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      Author's profile photo manu m
      manu m

      Could you give some examples of cloud, SaaS, MT .

      Also, what is a Gmail or a yahoo mail then ?

      Author's profile photo Former Member
      Former Member
      Blog Post Author

      Hi Manu,

      The best example of SaaS Multi-Tenant LoB applications I can give you are SAP's: SuccessFactors, Ariba, Cloud for Customer. All of the benefits described above can be gained through these applications.

      And you are correct, SaaS MT is already in our everyday lives through consumer apps such as Yahoo Mail, Gmail, Facebook, LinkedIn etc.

      Kunal Pandya

      Author's profile photo Joao Sousa
      Joao Sousa

      All of the benefits described above can be gained through these applications.

      Forgot to mention the downsides. The "cost" of always having update software from the vendor is a strict limitation in custom developments.

      Author's profile photo Former Member
      Former Member
      Blog Post Author

      There are no custom developments within a public multi-tenant SaaS app - any custom development would be outside the framework, add-ons, integrations etc.

      Typically, SaaS vendors would not charge for upgrades, and they should be backwards and integration compatible - meaning they shouldn't break anything that may exist within the framework of the multi-tenant SaaS app.

      With that said, there are pros and cons and I'll be covering the key downsides that customers should be aware of in order to protect their SaaS investments in a future post.

      Author's profile photo Joao Sousa
      Joao Sousa

      Too bad you didn't mention the downsides in this post.

      I tend to classify this as poor quality marketing focused material.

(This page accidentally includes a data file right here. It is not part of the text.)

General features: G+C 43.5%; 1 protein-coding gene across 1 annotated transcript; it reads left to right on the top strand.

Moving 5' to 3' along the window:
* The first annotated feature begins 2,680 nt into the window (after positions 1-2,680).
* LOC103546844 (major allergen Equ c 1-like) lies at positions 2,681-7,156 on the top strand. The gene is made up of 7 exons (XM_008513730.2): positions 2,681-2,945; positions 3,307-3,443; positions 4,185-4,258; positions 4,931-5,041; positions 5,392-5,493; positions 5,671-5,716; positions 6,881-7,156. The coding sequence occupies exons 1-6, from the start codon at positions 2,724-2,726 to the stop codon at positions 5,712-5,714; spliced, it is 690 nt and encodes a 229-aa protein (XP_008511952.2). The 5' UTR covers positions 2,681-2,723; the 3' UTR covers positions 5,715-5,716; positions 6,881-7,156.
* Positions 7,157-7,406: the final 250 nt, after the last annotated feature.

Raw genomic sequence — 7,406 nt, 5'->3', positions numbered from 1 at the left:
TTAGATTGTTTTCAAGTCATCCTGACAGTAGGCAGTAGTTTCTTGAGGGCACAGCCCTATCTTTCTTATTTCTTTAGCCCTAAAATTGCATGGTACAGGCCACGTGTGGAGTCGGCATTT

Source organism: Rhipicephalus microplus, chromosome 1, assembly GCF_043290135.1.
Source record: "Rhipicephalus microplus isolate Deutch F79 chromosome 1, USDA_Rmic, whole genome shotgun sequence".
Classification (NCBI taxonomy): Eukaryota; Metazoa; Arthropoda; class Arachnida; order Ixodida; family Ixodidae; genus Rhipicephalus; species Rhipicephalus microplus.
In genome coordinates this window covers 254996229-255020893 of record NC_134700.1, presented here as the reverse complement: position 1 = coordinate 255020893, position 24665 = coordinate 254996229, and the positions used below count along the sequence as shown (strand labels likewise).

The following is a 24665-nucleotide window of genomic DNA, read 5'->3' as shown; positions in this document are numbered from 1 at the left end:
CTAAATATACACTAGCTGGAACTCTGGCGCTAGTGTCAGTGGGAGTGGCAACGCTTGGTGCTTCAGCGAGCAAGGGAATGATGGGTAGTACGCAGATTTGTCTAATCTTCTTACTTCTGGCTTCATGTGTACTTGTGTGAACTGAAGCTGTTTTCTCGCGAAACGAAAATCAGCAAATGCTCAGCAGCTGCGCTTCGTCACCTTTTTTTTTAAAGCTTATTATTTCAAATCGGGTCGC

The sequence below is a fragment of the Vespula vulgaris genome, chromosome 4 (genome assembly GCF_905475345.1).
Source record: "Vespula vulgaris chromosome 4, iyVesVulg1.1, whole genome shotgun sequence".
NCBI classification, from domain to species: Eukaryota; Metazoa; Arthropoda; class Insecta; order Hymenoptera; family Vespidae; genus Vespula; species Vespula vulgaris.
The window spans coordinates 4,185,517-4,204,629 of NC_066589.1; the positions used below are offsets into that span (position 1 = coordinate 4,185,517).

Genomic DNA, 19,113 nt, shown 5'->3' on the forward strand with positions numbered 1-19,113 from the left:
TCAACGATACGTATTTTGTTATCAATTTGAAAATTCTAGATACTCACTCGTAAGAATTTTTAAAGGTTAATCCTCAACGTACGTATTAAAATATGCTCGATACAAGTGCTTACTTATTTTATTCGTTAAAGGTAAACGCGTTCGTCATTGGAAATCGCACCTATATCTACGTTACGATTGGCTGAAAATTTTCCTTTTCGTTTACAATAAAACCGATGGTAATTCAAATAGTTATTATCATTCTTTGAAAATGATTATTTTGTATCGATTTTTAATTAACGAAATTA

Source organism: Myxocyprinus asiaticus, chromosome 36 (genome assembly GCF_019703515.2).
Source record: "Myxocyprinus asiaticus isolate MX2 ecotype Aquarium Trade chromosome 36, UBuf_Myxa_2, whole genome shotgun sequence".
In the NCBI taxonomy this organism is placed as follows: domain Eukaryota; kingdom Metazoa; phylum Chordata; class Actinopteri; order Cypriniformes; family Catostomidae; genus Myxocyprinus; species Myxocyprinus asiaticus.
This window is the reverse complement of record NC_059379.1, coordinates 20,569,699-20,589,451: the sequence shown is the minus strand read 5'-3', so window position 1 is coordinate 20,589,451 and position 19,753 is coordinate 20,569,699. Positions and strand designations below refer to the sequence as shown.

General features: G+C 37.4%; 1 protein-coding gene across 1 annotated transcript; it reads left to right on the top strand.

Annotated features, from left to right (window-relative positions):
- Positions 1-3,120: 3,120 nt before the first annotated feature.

Author's profile photo Former Member
      Former Member
      Blog Post Author

      My personal preference is to keep the posts shorter and focussed - but thanks for your feedback that will go towards improving.

      Author's profile photo Joao Sousa
      Joao Sousa

      Keeping it focused shouldn't give a skewed picture of the cloud. This blog wasn't called "The benefits", there was not reference it the blog that the downsides would be coming later.

      Someone less informed that reads your blog may figure there are really little downsides to the cloud scenario which is clearly false.

      That's why this smells marketing, and posting marketing material in a technical community will make sure someone will call you out.

      Author's profile photo Former Member
      Former Member
      Blog Post Author

      ...which is the benefit of an open community - being able to raise some good points as you have and allowing the writer to respond with clarification for all to review.

      For now, let us agree to disagree that this piece was intended as marketing, it certainly was not the intention. As mentioned, that perception will go towards improving.

      With regards to SCN being solely a technical community, I would disagree there also.

      Author's profile photo Joao Sousa
      Joao Sousa

      I didn't say it was purely technical, I meant it is hugely technical. You are going to face people who are interested in the detail, not "This is so great this is so fine" content.

      Author's profile photo Eshwar Salivati
      Eshwar Salivati

      Hi Kunal,

      Gr8 article!!!! Very informative and easy to understand.

      I would like to know what would it take to move to Cloud Computing...I am a Technical Consultant with around 10 yrs of exp in SAP ABAP, PI, Webdynpro. Is there any pre-requisites to get into the Cloud sphere?

      Will my existing knowledge and skill sets be helpful in leveraging a career in cloud.

      Kindly let me know regarding the same.

      Best Regards,


      Author's profile photo Joao Sousa
      Joao Sousa

      Is there any pre-requisites to get into the Cloud sphere?

      What is for you the "Cloud Sphere"? In this blog people are talking mainly about SaaS (SuccessFactors, Ariba) which mostly stick to the standard. Since you are a technical consultant, I don't know if this is really what you want.

      If you want to get to know SAP's PaaS offering, which is better suited to your skills (in my opinion) you can check out the SAP HANA academy videos on Youtube.